Having surmounted this hurdle, I inserted the PCMCIA card in the side of the Powerbook (the thickness of the cable makes the required 90‑degree twist a little hard going) and powered up the chassis. The two cards I had put in (the Sonorus StudI/O and the RME Hammerfall) were recognised immediately by their ASIO drivers, which I had pre‑installed in both Cubase and Logic, without the need for a reboot. Hot‑swappability is truly a wonderful thing. This means you could be using your computer for other things, decide to do some digital audio, plug in the PCMCIA connector and launch the application. No more tedious mucking about with endless reboots to get PCI devices to be recognised. Of course, it only works for those cards which do not need to be booted from an extension first; the Korg OASYS, which I tried next, did require a system reboot. In fairness, though, this works outside its ASIO drivers with a stand‑alone application for modelling sounds, so this is to be expected. Neither the Sonorus nor the RME card interacts with anything but ASIO or direct program control from Logic.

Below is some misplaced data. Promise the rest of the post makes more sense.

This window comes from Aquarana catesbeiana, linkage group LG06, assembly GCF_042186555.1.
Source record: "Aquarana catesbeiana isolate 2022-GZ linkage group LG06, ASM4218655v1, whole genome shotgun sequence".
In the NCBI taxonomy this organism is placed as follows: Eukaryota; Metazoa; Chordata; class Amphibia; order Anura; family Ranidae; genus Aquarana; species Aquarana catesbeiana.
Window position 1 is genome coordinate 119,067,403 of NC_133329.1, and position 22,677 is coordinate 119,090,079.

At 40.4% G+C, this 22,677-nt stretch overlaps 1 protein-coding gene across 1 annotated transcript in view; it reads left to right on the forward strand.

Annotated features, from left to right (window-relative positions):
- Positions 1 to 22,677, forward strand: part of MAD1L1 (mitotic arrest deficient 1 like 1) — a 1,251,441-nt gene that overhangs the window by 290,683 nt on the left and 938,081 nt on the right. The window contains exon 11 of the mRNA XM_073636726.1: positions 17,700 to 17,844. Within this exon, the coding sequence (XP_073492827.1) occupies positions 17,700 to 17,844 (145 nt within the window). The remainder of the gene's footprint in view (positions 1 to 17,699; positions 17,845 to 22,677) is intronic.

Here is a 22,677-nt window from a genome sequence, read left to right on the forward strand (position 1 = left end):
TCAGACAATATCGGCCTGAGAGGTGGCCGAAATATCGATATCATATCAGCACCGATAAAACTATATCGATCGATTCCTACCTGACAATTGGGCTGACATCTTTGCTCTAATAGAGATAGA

All of these cards behaved normally when recording, and within seconds I had forgotten that I was running the cards not on a desktop computer but a laptop. I also tried playing back some serious multichannel audio with 16 outs on both the Sonorus and the RME, and didn't run into any problems. Obviously, I didn't have access to all the different PCI cards one might try to use, but I am happy to report that my Miro DC20 was also happy playing back a full 30‑frame NTSC QuickTime movie whilst the audio card was outputting 16 tracks. This is pretty much the maximum amount of data transfer that I could generate through the chassis, and it seemed to work flawlessly.